3 Afghan Civilians Killed in U.S. Coalition Airstrike
U.S. coalition warplanes attacked a rebel camp in a central Afghan province, killing a child and two other civilians along with four suspected militants, the U.S. military said Saturday.
The airstrike Friday came during a two-day offensive against insurgents in Oruzgan province, the U.S. military statement said.
In addition to the dead, two children were wounded and taken to a U.S. base for treatment, it said.
Oruzgan is a mountainous province that remains a rebel stronghold despite intense U.S. and Afghan military operations. A U.S. soldier was shot to death there Tuesday when his patrol was ambushed near Deh Rawod, 250 miles southwest of the capital, Kabul.
Afghan officials and human rights groups have complained repeatedly about civilian casualties in American-led operations, saying heavy-handed tactics could stoke sympathy for militants who have maintained a stubborn insurgency since the fall of the Taliban in 2001.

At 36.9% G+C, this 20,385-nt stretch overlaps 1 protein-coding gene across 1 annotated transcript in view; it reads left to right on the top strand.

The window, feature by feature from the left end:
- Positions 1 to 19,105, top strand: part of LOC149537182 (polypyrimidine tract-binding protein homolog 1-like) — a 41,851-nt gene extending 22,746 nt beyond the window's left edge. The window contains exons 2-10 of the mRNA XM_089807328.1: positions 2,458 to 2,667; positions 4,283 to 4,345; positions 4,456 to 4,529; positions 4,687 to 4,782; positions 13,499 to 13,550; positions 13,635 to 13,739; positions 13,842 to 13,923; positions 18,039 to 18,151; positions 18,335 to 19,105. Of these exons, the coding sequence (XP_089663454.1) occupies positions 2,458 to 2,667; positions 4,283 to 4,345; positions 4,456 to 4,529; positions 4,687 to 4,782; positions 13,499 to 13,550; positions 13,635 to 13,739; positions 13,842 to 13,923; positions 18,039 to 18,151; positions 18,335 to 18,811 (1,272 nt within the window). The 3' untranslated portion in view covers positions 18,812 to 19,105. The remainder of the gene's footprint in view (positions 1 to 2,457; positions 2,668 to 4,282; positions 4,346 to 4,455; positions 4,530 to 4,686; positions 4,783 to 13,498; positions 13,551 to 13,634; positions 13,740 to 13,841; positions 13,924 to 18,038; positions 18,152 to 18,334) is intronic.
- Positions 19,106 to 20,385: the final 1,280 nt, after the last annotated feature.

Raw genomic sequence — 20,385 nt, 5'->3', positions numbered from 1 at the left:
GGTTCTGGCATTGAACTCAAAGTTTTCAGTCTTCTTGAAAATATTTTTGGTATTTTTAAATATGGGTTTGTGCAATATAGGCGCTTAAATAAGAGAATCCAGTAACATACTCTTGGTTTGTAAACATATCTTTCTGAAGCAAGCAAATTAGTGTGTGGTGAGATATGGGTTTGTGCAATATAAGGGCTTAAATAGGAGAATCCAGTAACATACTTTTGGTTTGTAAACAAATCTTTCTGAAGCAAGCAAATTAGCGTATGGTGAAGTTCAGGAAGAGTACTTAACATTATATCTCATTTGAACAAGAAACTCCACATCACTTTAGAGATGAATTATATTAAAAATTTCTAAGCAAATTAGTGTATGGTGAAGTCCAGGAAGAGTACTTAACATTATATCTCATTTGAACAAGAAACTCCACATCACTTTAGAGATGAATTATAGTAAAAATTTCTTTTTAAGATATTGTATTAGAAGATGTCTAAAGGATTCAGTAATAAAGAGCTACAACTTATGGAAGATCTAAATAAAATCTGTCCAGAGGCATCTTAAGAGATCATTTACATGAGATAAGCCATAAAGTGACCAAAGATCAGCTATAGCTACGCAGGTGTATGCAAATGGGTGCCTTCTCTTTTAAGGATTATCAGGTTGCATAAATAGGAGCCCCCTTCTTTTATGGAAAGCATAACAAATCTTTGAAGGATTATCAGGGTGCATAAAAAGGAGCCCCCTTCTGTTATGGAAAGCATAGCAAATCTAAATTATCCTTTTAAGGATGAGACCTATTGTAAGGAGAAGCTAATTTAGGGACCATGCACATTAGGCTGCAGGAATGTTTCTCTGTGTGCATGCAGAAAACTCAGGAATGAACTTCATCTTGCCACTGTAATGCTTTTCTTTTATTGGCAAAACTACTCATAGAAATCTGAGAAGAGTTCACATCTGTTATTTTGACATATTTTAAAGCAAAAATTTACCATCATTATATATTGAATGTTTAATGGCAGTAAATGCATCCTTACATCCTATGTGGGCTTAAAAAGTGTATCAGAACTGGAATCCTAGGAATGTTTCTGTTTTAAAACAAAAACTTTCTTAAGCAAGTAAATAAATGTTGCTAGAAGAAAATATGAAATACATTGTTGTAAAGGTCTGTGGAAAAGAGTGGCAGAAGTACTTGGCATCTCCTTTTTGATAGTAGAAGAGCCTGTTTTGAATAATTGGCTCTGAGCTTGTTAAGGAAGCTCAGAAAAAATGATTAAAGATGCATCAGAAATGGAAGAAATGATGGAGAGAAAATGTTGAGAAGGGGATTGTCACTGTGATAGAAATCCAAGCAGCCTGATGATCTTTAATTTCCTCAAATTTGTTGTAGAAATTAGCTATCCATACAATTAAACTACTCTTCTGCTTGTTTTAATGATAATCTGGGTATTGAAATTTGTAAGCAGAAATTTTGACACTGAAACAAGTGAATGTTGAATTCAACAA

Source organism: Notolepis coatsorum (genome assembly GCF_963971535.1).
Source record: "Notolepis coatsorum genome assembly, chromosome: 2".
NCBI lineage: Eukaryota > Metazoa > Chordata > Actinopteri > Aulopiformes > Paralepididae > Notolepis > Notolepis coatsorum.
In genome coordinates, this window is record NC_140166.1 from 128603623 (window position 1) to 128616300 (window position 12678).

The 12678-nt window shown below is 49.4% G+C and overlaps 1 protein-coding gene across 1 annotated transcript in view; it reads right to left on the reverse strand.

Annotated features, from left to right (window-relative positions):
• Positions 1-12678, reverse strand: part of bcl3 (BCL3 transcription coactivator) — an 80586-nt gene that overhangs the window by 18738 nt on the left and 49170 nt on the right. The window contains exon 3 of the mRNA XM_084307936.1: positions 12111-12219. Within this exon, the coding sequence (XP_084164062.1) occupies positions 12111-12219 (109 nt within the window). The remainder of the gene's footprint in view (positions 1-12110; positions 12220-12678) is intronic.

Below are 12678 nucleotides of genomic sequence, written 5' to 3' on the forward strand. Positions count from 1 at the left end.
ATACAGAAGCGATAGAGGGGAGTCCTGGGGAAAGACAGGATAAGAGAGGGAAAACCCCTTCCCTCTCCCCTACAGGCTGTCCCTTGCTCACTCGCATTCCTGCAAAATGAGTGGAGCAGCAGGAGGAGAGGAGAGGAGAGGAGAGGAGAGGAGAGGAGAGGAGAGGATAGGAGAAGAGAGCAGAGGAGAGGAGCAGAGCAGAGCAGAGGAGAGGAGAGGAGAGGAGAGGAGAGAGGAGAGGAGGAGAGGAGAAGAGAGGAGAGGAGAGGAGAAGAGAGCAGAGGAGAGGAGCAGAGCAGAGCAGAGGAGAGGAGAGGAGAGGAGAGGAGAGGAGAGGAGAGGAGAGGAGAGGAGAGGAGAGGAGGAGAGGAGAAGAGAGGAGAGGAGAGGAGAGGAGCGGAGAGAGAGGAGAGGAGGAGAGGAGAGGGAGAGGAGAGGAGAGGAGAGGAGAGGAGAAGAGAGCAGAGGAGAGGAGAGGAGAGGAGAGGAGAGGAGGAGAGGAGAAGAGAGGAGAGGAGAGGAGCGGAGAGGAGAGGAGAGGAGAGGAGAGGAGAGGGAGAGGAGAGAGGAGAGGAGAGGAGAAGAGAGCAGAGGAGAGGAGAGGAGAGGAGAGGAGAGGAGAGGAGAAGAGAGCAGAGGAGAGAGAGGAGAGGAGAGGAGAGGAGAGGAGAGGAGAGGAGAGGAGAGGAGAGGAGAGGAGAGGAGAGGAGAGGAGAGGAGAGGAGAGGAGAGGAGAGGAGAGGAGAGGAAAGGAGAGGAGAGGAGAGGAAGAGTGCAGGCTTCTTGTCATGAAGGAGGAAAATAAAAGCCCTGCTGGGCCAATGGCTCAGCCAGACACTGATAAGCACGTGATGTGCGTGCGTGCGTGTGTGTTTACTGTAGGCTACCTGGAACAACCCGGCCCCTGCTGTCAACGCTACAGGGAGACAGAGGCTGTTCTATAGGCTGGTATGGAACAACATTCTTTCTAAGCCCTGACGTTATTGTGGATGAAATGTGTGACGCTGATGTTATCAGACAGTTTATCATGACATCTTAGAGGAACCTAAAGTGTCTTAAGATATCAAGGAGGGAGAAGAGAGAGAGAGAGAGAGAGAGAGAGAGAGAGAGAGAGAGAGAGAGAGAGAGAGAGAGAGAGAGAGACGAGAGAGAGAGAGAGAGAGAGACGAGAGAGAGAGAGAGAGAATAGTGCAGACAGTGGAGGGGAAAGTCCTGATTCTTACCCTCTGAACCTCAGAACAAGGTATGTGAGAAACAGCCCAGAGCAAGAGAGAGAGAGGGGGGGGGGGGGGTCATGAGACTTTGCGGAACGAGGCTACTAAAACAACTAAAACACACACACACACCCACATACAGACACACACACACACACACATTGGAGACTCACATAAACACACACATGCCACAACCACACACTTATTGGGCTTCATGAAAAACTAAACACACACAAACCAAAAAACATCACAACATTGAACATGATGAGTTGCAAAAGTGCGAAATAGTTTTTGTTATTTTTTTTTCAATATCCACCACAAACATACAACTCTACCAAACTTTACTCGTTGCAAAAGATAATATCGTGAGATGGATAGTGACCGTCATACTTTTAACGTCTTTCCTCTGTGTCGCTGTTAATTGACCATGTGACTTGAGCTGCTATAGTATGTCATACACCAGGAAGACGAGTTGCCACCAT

U.S. commanders insist they try to avoid hurting civilians and accuse militants of using them for protection.
In a separate incident Saturday, hundreds of protesters in the western city of Herat shouted anti-American slogans and demanded the return of an ousted regional strongman a day after a woman and her daughter were shot dead in unrest surrounding the 13th anniversary of the fall of Afghanistan’s last communist government.
Police said a soldier opened fire Friday evening when a crowd surged toward a city park. However, other officials and witnesses said shooting broke out during a row between troops and police.
Officials said the soldier was arrested and high-ranking officials from Kabul would investigate.
Still, hundreds of people marched from the home of former Gov. Ismail Khan to the office of his successor, Sayed Mohammed Khairkhwa, on Saturday.
Khairkhwa said police fired into the air to force the crowd back from his residence.
Khan, now a minister in President Hamid Karzai’s Cabinet, was a veteran leader of mujahedin rebels who fought occupying Soviet troops in the 1980s. U.S. Ambassador Zalmay Khalilzad had pressed for the removal of Khan, whom the central government accused of withholding customs revenue from the nearby Iranian border and whom the U.N. accused of holding up disarmament.